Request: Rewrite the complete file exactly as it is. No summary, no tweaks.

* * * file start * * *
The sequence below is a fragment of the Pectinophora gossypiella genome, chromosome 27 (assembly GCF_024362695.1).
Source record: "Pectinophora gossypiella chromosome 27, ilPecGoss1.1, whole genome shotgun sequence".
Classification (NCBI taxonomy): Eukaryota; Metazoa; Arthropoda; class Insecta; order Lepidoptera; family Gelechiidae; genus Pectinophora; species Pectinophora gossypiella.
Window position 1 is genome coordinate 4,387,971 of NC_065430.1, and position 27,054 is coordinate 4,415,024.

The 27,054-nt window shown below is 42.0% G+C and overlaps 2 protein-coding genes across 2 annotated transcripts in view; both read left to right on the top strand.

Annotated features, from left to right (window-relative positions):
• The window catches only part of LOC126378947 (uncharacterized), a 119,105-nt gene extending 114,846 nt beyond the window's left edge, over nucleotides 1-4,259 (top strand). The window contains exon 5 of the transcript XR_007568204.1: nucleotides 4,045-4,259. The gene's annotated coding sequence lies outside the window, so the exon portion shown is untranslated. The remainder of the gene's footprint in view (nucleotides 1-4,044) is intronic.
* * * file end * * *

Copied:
The sequence below is a fragment of the Pectinophora gossypiella genome, chromosome 27 (assembly GCF_024362695.1).
Source record: "Pectinophora gossypiella chromosome 27, ilPecGoss1.1, whole genome shotgun sequence".
Classification (NCBI taxonomy): Eukaryota; Metazoa; Arthropoda; class Insecta; order Lepidoptera; family Gelechiidae; genus Pectinophora; species Pectinophora gossypiella.
Window position 1 is genome coordinate 4,387,971 of NC_065430.1, and position 27,054 is coordinate 4,415,024.

The 27,054-nt window shown below is 42.0% G+C and overlaps 2 protein-coding genes across 2 annotated transcripts in view; both read left to right on the top strand.

Annotated features, from left to right (window-relative positions):
• The window catches only part of LOC126378947 (uncharacterized), a 119,105-nt gene extending 114,846 nt beyond the window's left edge, over nucleotides 1-4,259 (top strand). The window contains exon 5 of the transcript XR_007568204.1: nucleotides 4,045-4,259. The gene's annotated coding sequence lies outside the window, so the exon portion shown is untranslated. The remainder of the gene's footprint in view (nucleotides 1-4,044) is intronic.